Son of Mexican drug lord El Chapo kidnapped

Jesus Alfredo Guzman Salazar among Sinaloa Cartel members abducted by rival gang in Puerto Vallarta

Joaquin Guzman, aka El Chapo, after his arrest in 2014
(Image credit: ALFREDO ESTRELLA/AFP/Getty Images)

At least one of Mexican drug lord Joaquin "El Chapo" Guzman's sons is believed to be among a group of six people kidnapped from Puerto Vallarta, in the western Mexican state of Jalisco on Monday, authorities say.

Jesus Alfredo Guzman Salazar, 29, was among the Sinaloa Cartel members seized by rival gang the Jalisco New Generation Cartel.

Family members believe El Chapo's eldest son, Ivan Archivaldo, was also grabbed, reports Mexican news outlet Por Esto. However, Jalisco attorney general Eduardo Almaguer said it has not been possible to confirm this.

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Authorities suspect the kidnapping was carried out by the "upstart Jalisco New Generation Cartel (CJNG) – once El Chapo's allies," The Guardian says, and could mark "a major shift in the structure of the underworld, as rivals squabble over a leaderless criminal empire reputedly responsible for smuggling tons of cocaine, marijuana and heroin".

El Chapo, the former head of the Sinaloa Cartel, is currently being held in prison in Ciudad Juarez, awaiting extradition to the US on drug charges.

El Chapo: captured drug kingpin facing extradition to US

11 January 2016

After six months on the run, Joaquin Guzman, the crime lord known as El Chapo, faces extradition to the US.

Guzman was recaptured after a gun battle in Los Mochis, Mexico, on Friday, having escaped from the maximum security Altiplano prison, near Mexico City, in July. He has now been served with two arrest warrants from the US.

Although Mexico and the US have an extradition treaty, proceedings can be drawn out and it is expected that Guzman’s lawyers will attempt to block his deportation by any means possible.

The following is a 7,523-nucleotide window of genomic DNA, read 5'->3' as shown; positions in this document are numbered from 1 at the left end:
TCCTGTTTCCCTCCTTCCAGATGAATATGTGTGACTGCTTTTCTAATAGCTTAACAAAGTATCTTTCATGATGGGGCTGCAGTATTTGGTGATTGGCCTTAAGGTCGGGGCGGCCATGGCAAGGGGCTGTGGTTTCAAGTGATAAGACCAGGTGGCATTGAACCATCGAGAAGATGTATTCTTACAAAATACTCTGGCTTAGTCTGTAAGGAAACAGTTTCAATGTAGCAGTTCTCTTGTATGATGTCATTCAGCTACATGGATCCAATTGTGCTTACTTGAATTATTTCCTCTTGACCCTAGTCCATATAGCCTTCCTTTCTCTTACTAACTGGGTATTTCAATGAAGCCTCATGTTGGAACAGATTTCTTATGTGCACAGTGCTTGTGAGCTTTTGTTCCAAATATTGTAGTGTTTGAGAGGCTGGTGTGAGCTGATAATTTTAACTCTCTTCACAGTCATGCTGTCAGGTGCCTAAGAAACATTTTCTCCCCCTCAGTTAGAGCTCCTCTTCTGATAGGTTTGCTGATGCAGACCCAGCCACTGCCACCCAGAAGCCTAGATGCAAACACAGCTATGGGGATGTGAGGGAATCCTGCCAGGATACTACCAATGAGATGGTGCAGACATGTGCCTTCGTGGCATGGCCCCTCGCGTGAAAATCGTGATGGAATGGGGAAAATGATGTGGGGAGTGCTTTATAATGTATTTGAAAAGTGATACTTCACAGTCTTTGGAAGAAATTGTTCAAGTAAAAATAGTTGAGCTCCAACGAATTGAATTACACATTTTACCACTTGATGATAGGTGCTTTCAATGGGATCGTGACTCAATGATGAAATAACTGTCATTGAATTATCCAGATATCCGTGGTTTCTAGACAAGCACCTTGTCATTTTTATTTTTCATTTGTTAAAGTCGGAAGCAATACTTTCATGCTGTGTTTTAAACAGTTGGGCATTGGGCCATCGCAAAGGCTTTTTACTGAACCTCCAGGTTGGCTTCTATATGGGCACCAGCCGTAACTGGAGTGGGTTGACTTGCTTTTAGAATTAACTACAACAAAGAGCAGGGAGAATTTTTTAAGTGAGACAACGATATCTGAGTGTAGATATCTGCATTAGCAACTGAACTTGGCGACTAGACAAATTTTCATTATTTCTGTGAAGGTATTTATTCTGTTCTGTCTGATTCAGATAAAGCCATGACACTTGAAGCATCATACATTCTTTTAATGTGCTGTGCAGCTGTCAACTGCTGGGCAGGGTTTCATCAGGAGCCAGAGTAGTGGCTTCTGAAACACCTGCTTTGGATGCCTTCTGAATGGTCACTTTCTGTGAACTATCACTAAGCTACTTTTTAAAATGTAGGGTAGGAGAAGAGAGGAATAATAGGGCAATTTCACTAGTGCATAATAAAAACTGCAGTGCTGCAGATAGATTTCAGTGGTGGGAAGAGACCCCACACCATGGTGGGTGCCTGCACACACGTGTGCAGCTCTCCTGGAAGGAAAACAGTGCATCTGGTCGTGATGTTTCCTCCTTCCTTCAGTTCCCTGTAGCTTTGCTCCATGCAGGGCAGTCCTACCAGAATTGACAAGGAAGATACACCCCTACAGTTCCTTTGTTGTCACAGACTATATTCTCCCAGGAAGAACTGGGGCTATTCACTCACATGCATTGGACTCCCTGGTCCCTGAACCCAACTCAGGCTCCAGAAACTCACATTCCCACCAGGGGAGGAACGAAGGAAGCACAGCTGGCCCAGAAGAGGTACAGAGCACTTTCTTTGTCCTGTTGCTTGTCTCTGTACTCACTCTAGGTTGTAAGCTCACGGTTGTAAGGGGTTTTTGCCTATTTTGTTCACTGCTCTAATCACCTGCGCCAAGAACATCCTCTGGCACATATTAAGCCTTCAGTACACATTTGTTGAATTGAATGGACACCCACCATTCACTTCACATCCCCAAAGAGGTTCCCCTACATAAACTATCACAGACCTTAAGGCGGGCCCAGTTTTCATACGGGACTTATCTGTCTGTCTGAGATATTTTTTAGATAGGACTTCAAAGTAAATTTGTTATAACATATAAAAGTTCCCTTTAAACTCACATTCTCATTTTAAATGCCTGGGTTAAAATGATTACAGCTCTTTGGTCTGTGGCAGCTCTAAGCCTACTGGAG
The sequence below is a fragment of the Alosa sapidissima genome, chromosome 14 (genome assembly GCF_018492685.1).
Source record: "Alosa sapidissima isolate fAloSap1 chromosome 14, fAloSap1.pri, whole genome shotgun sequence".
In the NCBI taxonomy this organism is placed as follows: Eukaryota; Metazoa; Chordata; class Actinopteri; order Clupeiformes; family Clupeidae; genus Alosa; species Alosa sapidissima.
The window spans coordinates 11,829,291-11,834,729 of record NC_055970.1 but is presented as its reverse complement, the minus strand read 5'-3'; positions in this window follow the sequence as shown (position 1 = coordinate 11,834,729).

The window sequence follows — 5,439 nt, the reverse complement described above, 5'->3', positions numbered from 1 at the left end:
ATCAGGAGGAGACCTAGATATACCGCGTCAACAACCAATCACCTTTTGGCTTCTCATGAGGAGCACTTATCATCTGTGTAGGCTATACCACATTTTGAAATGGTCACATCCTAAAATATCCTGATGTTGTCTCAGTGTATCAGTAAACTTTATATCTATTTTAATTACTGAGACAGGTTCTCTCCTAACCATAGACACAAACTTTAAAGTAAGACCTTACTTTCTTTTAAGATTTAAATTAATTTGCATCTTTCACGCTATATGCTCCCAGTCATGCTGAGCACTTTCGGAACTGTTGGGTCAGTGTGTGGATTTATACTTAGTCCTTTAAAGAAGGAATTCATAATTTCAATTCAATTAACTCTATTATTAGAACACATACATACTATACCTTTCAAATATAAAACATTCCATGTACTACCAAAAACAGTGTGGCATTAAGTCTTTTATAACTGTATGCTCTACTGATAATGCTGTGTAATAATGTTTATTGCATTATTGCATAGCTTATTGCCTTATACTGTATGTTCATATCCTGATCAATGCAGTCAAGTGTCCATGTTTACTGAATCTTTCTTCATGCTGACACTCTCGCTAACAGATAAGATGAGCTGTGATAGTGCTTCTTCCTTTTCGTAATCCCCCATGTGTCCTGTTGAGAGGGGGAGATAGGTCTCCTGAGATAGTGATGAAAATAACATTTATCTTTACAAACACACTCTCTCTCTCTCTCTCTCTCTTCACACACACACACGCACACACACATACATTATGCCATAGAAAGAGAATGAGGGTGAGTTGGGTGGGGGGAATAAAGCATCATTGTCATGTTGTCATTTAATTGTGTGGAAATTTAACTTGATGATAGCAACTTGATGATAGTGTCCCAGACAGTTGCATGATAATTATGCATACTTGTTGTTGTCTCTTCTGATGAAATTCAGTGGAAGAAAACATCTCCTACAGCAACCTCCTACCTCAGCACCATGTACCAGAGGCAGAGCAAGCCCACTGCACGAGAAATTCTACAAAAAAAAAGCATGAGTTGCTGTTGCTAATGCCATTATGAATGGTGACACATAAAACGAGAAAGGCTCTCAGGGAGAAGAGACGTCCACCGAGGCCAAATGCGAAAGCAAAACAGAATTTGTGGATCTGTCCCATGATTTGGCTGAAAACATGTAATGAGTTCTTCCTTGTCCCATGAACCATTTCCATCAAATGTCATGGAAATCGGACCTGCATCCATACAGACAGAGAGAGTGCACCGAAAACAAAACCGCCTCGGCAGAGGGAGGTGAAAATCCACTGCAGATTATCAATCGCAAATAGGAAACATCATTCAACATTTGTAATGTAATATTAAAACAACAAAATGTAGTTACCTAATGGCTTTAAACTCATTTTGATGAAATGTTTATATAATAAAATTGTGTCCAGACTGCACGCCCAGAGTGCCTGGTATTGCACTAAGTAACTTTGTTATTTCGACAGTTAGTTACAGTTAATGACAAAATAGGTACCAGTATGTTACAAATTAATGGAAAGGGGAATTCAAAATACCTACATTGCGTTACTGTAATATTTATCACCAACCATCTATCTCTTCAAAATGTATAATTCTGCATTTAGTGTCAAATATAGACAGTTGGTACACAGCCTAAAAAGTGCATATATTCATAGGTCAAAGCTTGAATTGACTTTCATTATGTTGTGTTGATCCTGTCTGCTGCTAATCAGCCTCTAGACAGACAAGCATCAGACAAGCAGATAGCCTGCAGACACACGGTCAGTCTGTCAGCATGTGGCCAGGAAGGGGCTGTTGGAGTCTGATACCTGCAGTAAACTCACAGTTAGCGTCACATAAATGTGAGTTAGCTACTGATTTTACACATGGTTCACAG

Guzman, 58, is the head of a cartel believed to be responsible for half of all the drugs smuggled into the US from Mexico. He was named "Public Enemy No 1" by the Chicago Crime Commission in 2013, the BBC reports.

Law enforcement officers had received a helping hand from an unusual source in their search for the crime lord – film star Sean Penn, who was allowed access to one of Guzman's remote mountain hideouts in October to conduct an interview for Rolling Stone magazine.

During the seven-hour interview, Guzman, who is allegedly responsible for more than 30,000 deaths, boasted that he was in talks with movie producers to film his life story. This detail opened several new leads for Mexican authorities, who said they were able to track down producers and actors who had spoken with him.

After spotting Guzman at a hotel in the seaside town of Los Mochis, marines stormed the property, killing five of his henchmen. Guzman, an adept tunnel-builder who previously went on the run for 13 years, managed to give police the slip one final time, escaping through a storm drain, but was caught attempting to flee in a stolen car.

Penn was apparently unaware of his role in locating Guzman, although at one point in the interview he voiced suspicions that his movements were being tracked. Mexican authorities are now said to be investigating both Penn and Kate del Castillo, the Mexican actress who allegedly set up the meeting.

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